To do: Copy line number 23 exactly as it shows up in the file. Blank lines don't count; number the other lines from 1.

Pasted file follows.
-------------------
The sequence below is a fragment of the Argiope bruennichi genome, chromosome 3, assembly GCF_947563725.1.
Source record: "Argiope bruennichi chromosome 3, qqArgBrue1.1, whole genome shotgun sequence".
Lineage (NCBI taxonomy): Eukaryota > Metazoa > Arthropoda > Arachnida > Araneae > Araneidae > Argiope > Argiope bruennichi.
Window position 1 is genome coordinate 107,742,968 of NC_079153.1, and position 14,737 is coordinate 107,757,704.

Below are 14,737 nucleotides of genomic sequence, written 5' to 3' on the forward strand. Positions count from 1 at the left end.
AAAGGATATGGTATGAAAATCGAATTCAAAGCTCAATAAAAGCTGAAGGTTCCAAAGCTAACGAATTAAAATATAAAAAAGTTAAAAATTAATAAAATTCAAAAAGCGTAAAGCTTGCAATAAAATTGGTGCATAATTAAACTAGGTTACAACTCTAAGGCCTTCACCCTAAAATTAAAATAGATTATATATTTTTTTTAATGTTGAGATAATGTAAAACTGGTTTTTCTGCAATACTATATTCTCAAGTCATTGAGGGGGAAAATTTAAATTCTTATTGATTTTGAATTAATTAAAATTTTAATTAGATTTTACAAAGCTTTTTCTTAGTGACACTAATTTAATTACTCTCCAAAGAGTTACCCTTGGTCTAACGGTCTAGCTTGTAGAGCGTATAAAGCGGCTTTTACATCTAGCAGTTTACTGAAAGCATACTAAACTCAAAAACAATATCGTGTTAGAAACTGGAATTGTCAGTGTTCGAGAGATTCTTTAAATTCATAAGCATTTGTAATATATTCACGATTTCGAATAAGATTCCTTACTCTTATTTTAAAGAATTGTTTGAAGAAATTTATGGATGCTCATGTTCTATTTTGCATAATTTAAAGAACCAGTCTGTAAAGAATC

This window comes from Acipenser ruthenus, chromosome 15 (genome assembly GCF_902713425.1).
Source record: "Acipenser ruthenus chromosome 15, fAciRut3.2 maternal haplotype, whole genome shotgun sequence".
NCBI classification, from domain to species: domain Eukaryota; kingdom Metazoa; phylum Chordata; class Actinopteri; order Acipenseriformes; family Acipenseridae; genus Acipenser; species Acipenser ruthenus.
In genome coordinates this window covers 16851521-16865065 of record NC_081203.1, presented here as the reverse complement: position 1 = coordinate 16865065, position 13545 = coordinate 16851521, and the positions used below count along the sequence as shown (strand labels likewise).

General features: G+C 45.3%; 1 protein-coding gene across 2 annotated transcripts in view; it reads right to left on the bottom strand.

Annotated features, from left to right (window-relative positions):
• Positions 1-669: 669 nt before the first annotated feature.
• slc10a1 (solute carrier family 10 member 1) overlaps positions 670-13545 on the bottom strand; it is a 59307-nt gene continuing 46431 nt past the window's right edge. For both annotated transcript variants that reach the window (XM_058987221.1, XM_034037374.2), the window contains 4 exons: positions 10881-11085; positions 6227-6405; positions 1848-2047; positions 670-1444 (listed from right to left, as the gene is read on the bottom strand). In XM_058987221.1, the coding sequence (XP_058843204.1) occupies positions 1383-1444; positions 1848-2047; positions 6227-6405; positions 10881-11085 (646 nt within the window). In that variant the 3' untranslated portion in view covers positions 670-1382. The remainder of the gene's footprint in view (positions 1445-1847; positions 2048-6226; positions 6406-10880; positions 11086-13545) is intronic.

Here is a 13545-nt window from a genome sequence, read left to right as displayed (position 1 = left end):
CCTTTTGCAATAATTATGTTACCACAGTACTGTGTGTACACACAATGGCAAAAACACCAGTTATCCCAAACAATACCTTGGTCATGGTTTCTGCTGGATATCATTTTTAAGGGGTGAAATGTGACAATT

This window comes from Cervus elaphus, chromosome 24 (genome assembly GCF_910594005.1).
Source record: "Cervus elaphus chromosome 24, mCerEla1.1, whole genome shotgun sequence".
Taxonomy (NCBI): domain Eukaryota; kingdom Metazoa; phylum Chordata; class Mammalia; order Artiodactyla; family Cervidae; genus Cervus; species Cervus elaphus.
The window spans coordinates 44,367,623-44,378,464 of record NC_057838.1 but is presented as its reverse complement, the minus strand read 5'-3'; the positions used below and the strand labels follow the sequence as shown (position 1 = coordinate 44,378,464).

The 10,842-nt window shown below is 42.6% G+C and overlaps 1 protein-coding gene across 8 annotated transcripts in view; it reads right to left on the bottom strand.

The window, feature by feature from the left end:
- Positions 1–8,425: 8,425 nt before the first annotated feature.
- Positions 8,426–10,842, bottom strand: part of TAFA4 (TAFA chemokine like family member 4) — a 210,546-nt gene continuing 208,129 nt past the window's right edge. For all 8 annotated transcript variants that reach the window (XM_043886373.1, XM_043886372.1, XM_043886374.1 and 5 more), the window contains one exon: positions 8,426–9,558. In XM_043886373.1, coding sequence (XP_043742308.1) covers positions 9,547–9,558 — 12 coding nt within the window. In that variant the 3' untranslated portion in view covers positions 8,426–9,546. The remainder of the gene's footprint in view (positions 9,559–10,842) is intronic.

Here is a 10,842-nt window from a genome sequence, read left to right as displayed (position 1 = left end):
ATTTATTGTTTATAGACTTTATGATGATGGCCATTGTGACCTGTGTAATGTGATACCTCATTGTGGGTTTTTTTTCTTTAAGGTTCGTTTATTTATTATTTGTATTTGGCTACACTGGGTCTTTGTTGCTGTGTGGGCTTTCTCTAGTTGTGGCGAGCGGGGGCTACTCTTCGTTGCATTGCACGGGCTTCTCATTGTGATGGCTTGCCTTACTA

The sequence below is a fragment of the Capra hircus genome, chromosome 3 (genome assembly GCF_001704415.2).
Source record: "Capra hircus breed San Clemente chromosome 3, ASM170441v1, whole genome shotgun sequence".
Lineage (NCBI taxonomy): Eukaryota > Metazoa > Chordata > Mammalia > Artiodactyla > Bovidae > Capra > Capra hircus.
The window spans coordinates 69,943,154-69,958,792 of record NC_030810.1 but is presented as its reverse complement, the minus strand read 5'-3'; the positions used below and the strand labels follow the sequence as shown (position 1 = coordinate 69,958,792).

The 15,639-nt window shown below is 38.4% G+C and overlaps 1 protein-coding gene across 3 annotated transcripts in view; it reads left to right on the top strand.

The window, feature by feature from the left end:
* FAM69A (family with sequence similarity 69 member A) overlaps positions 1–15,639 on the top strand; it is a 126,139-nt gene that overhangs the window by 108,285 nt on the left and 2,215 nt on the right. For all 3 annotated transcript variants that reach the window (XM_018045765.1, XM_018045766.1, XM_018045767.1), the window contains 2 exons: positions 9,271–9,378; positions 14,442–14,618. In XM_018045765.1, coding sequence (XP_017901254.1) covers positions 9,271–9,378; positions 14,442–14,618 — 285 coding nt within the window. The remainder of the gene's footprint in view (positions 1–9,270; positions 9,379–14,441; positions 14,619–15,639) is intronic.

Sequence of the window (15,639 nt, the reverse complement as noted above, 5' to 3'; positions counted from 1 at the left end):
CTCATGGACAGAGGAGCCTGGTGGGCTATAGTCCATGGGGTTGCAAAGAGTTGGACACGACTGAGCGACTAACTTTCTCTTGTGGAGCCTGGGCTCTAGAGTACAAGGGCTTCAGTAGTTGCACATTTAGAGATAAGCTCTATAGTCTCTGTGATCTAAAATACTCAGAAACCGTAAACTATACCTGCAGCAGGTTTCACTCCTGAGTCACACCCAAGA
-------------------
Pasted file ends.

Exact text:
- Positions 1–8,425: 8,425 nt before the first annotated feature.